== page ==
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Old 28-12-2019, 13:40   #46
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Re: Lightening...again

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Originally Posted by daletournier View Post
Almost no effort.

I've read much over the years on lightning, and I, like the poster above said, it's a "mystery ".

My boat has Marelon throughhulls so not bonded like many suggest.

Theres things I see that make me not sure what we know is correct, I've seen boats correctly bonded with ground plate etc get hit and I've seen non grounding boats get hit.

I figure in my situation a chain attached to my bow roller which is attached to my forestay theoretically gives a path of least resistance if I got hit, of course some will argue that path of least resistance attracts lightning while others would say it's a form of bonding doing away with the potential difference between mast and the water making the boat invisible to lightening? ( dont know if I worded that correctly).

Anyway, interested in thoughts.
My understanding, from little research is that grounding the boat might reduce the damage from a lightning strike, but at the same time might increase the probability of it happening.
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Old 28-12-2019, 19:12   #47
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Re: Lightening...again

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Originally Posted by Montanan View Post
From https://www.sailingscuttlebutt.com/2...tning-strikes/


Lightning Facts: An Analysis of Lightning Strikes
Published on February 19th, 2015
The odds of getting struck by lightning are about one in a million. But if you own a boat, the odds of it being struck by lightning are significantly higher – about one in a thousand. However, not all boats are created equal when it comes to lightning.

A just-released analysis of 10 years of insurance claims by Boat Owners Association of The United States (BoatUS) shows that certain boats are significantly more at risk than others. But which ones? And, what can you do if you’re caught on open water? BoatUS has some answers:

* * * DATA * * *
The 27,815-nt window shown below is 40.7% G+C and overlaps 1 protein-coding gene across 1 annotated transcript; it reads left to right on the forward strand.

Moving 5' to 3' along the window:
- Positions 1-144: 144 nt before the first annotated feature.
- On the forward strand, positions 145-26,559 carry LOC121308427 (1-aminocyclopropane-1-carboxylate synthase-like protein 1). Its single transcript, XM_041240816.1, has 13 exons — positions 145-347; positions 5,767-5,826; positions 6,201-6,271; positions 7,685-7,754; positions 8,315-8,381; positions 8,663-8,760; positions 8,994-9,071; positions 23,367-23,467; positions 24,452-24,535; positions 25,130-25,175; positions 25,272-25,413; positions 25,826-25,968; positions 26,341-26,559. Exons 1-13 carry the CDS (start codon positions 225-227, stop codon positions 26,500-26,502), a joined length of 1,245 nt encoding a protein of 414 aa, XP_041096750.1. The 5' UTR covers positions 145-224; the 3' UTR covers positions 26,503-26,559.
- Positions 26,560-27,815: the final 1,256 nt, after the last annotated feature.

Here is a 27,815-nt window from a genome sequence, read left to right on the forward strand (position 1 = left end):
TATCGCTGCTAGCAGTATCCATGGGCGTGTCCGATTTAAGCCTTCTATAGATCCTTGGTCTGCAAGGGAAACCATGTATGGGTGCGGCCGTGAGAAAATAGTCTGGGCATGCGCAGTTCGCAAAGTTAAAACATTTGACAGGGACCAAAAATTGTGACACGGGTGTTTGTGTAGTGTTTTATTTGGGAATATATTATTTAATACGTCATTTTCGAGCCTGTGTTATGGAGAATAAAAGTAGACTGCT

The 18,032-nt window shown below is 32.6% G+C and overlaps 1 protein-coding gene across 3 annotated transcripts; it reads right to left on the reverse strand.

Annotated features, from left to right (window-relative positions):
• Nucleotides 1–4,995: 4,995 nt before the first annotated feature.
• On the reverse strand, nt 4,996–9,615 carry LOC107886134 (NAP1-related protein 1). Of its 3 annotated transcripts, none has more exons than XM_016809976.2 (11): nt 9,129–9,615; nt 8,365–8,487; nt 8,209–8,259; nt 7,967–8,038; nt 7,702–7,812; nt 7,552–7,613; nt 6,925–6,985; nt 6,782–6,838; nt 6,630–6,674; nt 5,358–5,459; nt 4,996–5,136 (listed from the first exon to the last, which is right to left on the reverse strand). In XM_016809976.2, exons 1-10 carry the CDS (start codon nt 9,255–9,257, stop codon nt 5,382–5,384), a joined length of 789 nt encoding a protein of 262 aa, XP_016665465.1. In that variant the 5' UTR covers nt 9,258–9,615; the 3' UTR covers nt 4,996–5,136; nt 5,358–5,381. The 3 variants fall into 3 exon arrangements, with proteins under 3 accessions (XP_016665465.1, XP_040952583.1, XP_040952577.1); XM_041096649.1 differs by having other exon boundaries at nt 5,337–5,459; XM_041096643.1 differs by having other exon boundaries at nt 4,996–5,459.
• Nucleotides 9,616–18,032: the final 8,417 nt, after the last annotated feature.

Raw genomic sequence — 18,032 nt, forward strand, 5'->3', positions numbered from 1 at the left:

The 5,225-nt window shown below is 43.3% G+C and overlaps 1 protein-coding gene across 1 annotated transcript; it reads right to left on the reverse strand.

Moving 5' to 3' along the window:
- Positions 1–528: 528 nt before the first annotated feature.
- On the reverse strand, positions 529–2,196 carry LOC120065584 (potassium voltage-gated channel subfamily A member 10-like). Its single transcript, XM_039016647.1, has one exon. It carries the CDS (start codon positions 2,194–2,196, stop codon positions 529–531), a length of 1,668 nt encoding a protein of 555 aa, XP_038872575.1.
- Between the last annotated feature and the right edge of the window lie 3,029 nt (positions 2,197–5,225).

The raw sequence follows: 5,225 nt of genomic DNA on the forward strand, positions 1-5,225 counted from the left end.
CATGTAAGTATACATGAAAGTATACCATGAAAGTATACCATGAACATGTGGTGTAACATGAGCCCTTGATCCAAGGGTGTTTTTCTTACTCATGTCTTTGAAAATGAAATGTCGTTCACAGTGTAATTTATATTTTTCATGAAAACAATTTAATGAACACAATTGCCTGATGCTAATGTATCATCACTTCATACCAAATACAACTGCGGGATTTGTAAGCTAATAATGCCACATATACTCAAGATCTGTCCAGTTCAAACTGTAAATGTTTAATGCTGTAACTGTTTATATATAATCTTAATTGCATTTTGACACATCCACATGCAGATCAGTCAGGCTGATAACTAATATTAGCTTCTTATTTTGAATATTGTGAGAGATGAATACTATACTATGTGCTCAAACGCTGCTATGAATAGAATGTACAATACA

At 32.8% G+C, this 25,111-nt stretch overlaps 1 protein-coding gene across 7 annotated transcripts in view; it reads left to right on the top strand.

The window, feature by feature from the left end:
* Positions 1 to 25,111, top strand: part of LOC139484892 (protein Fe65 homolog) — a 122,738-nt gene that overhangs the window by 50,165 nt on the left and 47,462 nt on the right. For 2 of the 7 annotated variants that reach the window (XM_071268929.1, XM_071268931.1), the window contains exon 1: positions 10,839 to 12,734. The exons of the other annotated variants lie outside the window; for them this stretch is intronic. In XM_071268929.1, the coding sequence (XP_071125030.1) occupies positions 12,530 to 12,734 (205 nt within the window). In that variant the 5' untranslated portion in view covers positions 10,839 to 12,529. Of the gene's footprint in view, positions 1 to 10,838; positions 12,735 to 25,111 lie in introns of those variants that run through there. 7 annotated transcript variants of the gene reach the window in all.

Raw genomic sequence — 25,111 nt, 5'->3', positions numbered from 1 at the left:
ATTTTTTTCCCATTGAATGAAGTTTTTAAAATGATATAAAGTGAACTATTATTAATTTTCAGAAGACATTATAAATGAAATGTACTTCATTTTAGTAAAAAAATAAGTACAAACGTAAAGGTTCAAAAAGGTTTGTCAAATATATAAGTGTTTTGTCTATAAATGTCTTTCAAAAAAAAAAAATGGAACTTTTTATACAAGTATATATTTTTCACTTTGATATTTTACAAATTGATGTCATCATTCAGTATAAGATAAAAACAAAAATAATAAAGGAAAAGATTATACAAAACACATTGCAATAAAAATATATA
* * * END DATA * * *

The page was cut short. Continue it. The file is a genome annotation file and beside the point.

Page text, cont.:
Let’s first state the obvious: It’s a no brainer why monohull sailboats with their tall masts pointing to the sky have significantly more lightning claims than powerboats – 3.8 chances per 1,000 versus a 0.1 chance in 1,000 for bass boats-runabouts-pontoons. The national average for the probability of a boat lightning strike claim for all types of boats and sizes is 0.9 chance per 1,000.

Size matters: It’s also not a stretch to understand why larger boats of all types – which present a larger target to the skies – are struck more often than smaller ones. A boat 40-65 feet in length has 6 chances per 1,000 while boats 16-25 feet have just a 0.2 chance per 1,000. Increasing the height of a sailboat mast from 35 to 45 feet nearly triples the odds of being hit.


Location matters, too: Where boating populations are dense and lightning is common, strike insurance claims are high. Six of the top 10 states in terms of frequency of lightning claims – Florida, Mississippi, Louisiana, Alabama, South Carolina and North Carolina – all lay within the thunderstorm hotspot in the Southeast and midsection of the country. Heading west, the frequency of lightning claims falls to about 1 chance in 10,000 along the Pacific Coast, or about 1/10th the national average.

The effect of two hulls: A multihull sailboat is almost twice as likely to have a lightning claim as a monohull. Why sailing cats get hit more is unclear, although theories include lack of a keel, more wetted surface, larger footprint, the dockage of cats at the outside edges of a marina, and higher average mast height.
Well, count me in with about five strikes immediately around me. I have always been at the helm which is not a coincidence. During a lighting storm underway the owner is usually at the helm.

My mast is ungrounded and sits upon a rotating ball joint which is a good insulator and dry. The dyneema lines would be very poor conductors even when wet.